You get a phone call from an unknown number, and answer it.
It’s someone claiming to be from the Social Security Administration. They’re claiming to have found some suspicious activity involving your social security number, yet the only way they can help you is if you share some personal details and information so that they can properly verify your identity.
It seems legit enough, so you comply.
But it’s not legit at all. It’s likely a scam, and the Social Security Administration is the No. 1 government entity that’s often impersonated by scammers. In 2019 alone, fraud losses totaled up to $17 million from scammers pretending to be with the Administration.
The aforementioned is just one example of how an imposter might try to swipe your personal information for their own personal gain. Another common trick is a robocall that informs you that you may have been compromised, and to call a number immediately to set the record straight. Like the example that we listed above, the purpose of such calls is to panic whoever is receiving it into action. Scammers are trying to catch you off guard so that you comply with their wishes instead of taking the time to think about whether or not it’s a good idea.
Though social security scams are among the most popular types of scams that hackers will attempt to make, the good news is that lawmakers are starting to take action on these types of scams. More good news is that if you know what to look for, they’re fairly easy to sniff out yourself.
Let’s start with what our elected officials are doing. Earlier this month, the U.S. House of Representatives passed a bill to limit robocalls by mandating cell phone carriers block numbers. Mid-month, two Congressmen — Democrat John Larson of Connecticut and Republican Tom Reed of New York — asked the Social Security Administration to review scam calls that stated they were from the administration. Many people like to gripe that there’s nothing being done in Washington, D.C. right now, but there are bipartisan efforts to help curb the amount of social security fraud that is currently taking place.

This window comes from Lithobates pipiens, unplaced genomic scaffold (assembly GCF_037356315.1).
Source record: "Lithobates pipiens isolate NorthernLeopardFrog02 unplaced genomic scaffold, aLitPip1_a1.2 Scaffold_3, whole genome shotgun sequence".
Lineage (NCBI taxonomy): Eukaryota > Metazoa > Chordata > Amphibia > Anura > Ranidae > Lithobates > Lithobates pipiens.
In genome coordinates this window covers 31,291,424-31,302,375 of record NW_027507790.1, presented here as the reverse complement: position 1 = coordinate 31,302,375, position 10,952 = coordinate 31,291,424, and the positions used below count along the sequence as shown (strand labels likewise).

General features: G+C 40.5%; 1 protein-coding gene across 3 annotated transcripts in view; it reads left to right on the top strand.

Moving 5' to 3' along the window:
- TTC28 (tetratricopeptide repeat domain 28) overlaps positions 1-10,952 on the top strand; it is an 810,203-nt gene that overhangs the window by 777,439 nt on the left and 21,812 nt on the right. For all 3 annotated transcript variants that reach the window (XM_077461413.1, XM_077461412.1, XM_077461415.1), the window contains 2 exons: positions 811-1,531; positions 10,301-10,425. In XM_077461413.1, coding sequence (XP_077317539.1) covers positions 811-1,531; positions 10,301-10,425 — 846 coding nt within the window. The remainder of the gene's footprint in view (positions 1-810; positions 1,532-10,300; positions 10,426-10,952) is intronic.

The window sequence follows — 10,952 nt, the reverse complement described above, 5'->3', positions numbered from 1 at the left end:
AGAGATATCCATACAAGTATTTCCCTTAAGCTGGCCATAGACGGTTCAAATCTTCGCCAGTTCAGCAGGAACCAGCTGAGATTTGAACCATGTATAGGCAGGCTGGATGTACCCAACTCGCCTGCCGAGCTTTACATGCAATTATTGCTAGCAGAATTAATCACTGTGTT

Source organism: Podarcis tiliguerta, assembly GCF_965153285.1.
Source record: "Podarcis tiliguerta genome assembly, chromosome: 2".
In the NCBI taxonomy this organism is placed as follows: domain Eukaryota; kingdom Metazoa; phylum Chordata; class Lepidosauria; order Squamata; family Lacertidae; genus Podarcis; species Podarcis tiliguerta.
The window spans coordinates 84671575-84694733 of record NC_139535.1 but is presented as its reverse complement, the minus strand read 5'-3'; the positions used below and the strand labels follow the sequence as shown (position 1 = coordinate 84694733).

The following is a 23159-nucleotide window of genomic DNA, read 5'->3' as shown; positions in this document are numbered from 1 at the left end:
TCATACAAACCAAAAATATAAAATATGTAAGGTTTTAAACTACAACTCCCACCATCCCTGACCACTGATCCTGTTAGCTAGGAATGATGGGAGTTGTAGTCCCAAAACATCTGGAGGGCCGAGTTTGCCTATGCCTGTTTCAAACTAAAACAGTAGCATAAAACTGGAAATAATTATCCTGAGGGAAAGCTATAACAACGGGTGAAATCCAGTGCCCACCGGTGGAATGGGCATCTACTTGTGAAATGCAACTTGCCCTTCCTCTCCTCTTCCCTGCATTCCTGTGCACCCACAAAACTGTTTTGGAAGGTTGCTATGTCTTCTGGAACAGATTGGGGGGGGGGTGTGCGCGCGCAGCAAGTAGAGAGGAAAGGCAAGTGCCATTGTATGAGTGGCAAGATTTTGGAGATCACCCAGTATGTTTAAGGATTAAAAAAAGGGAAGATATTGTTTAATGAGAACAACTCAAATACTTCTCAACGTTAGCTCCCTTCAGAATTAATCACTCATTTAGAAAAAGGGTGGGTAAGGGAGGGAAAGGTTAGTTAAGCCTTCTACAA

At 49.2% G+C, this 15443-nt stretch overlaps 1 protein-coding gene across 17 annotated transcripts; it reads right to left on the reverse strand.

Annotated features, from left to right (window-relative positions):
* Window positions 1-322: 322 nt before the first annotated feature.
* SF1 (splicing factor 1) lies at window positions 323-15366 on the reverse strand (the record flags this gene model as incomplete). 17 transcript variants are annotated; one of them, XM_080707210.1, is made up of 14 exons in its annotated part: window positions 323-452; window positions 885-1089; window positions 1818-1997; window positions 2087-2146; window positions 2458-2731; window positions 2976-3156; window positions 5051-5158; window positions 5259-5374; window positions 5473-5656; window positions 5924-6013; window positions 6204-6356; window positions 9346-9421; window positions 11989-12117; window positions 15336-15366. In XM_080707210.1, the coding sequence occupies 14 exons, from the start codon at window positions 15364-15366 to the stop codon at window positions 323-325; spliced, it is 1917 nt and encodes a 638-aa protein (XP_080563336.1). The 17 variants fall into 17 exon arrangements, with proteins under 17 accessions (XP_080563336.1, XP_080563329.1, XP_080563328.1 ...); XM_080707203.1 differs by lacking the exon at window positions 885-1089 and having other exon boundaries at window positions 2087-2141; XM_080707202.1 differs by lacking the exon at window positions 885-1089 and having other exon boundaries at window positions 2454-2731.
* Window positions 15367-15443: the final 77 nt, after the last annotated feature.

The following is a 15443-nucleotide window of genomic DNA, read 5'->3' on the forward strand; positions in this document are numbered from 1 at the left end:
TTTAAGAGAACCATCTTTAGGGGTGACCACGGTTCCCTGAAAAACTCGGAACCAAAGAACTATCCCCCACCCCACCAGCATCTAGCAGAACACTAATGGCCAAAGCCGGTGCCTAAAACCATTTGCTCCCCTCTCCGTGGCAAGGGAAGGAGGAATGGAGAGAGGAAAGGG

Here’s a look at some other things you can take note of to determine the legitimacy of any requests:
- The Social Security Administration and the Internal Revenue Service do not make the kinds of phone calls that are often purported in the robocalls and direct calls unsuspecting consumers receive. If there’s an issue with your tax return, or the IRS or Social Security Administration needs to get ahold of you, they’ll first send you something in the mail.
- Think before you act. We get how terrifying these calls can be and how many consumers, when faced with a problem seemingly so significant, jump at the opportunity to fix it fast and conveniently. We recommend following the “30 minute rule” if you experience something like this. That is, take a little bit of time to think about what you’re facing and maybe contact a trusted family member or advisor for advice. It wouldn’t even hurt to look up some recent scams that are trending to see if what you’re facing actually is one.
- Talk to any elderly family members. Of all the types of fraud, elder fraud remains among the most common. Make sure you speak with any elderly family members to cue them into the types of fraud that they could be targeted with so that they know what to do if they’re ever faced with a scam of this type or any other.
Unfortunately, scammers are a reality in this day and age, and they’re always cooking up new tricks and tactics for ways to dupe unsuspecting Americans. But social security scammers can potentially be even more dangerous, as they’re aiming to get their hands on the nine-digit number that’s so critical to so many aspects of your life. Make sure you know what to do if you’re ever contacted in a manner like we’ve detailed above.